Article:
What is EUR/NZD?
The EUR/NZD currency pair represents the exchange rate between the euro (EUR), the currency used by many European countries, and the New Zealand dollar (NZD), New Zealand's official currency. The exchange rate indicates how many New Zealand dollars are needed to purchase one euro.
Aa a reserve currency that is used for international trade, the euro is the official currency of the Eurozone. The European Central Bank (ECB) oversees its administration and is responsible for maintaining price stability and ensuring the smooth operation of the euro currency.
The New Zealand dollar, also known as the "Kiwi," is issued and managed by the Reserve Bank of New Zealand, the country's central bank.
Currency traders and investors closely monitor EUR/NZD and other currency pairs to analyse market trends, speculate on the future movements of exchange rates and decide if it is a good time to buy or sell.
What affects the price of the EUR/NZD pair?
The price of the EUR/NZD could experience fluctuations caused by changing market sentiment due to several factors, such as financial and geopolitical developments, or a combination of both. Those include important announcements about central bank policies, inflation rates, employment figures, and Gross Domestic Product (GDP) growth.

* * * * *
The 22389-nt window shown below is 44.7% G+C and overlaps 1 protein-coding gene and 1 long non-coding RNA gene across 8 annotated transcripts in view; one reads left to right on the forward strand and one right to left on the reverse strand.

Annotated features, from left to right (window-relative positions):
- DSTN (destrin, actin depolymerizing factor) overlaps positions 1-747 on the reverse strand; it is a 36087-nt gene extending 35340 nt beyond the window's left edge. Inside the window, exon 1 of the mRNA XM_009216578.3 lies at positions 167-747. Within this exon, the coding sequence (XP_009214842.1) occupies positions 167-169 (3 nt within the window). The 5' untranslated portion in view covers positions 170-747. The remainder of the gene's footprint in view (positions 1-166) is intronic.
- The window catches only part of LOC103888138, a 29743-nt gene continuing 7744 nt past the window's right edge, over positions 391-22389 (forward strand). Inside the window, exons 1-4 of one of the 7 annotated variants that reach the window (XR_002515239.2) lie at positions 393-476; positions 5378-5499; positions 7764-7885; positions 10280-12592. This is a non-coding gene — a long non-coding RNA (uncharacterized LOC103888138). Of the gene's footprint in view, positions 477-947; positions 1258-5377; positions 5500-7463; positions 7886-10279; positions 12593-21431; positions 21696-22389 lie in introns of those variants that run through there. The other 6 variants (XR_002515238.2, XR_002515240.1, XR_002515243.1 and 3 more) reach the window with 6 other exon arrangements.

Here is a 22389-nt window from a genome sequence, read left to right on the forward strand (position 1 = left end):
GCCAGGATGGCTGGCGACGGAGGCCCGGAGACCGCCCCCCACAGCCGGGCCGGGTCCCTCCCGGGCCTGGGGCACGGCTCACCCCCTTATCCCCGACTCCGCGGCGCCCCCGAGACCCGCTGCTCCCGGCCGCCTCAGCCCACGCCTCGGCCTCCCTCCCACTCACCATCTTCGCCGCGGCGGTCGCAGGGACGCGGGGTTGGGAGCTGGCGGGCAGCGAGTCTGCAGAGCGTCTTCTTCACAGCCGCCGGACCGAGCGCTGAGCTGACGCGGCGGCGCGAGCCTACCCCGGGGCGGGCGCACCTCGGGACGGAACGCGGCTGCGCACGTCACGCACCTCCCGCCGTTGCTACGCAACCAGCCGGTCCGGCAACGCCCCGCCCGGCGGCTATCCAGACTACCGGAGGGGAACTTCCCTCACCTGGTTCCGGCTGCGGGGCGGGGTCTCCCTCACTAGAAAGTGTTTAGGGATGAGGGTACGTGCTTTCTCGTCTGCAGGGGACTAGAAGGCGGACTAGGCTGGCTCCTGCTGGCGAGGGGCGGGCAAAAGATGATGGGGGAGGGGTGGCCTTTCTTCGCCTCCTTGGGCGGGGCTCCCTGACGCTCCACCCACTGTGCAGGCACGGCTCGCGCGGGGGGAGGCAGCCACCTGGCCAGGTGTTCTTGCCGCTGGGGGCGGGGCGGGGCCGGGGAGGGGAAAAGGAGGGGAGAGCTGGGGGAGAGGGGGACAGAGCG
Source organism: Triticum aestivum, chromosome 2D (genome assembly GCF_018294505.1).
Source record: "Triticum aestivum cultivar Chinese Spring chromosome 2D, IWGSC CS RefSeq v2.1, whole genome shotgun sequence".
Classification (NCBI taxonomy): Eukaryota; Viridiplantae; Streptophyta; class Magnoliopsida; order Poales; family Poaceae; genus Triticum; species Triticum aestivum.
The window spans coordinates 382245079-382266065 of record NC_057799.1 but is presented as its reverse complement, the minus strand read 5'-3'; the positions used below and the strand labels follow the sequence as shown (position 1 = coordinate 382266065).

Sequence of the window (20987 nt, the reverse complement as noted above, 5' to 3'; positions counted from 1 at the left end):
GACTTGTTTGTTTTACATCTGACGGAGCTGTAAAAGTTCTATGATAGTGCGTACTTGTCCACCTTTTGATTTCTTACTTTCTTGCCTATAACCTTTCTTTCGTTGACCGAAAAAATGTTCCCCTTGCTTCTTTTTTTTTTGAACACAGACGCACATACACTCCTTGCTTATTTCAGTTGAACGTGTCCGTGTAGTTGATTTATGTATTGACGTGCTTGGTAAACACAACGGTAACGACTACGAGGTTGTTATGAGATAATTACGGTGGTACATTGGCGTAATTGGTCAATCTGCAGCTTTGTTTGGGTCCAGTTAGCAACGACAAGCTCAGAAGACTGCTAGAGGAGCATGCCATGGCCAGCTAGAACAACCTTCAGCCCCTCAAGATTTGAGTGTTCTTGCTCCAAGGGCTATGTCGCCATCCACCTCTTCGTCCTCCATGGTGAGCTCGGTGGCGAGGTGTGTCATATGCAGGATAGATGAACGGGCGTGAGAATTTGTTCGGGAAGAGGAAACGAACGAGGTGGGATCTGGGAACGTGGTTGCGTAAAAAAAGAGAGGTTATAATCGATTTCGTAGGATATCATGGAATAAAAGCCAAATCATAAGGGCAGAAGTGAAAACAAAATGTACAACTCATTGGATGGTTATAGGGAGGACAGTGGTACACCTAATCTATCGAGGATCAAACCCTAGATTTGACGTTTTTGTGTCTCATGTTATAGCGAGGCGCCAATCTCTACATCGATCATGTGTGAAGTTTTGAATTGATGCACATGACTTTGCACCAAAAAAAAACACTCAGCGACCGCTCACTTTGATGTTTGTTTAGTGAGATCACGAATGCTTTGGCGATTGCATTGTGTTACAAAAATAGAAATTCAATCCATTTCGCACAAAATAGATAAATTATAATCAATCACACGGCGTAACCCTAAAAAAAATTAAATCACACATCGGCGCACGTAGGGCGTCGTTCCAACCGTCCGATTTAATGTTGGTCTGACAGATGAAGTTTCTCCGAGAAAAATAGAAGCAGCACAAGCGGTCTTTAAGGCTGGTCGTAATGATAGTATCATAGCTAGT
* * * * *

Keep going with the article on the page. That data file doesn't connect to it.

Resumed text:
Geopolitical events, such as trade tensions, elections, and referendums, could also cause price fluctuations. Various developments in Europe and the Asia-Pacific region, particularly those affecting New Zealand or Australia, can influence the pair.
As New Zealand is a major exporter of commodities like dairy products, wool, meat, and forestry products, changes in commodity prices can impact the EUR/NZD exchange rate. Rising commodity prices benefit the New Zealand economy and can lead to an increase in the NZD value while falling prices can have the opposite effect.
What to watch out for when trading EUR/NZD?
New Zealand's small, open economy makes it vulnerable to changes in global economic conditions, but it is also influenced by domestic factors. To trade the EUR/NZD pair, keep an eye on data releases and statements from influential organisations in the Eurozone, European Union, and individual member countries (especially Germany and France, Europe's two largest economies), such as:
- The European Central Bank (ECB) and Reserve Bank of New Zealand (RBNZ) for interest rate and policy decisions
- Eurostat and the New Zealand Bureau of Statistics for data on Trade Balance, wages, unemployment rate, Consumer Price Index (CPI), and GDP
- Natural disasters in New Zealand and Southeast Asia such as earthquakes, tsunamis, and floods
- Commodity prices (iron ore, coal, and petroleum)
- Chinese economic data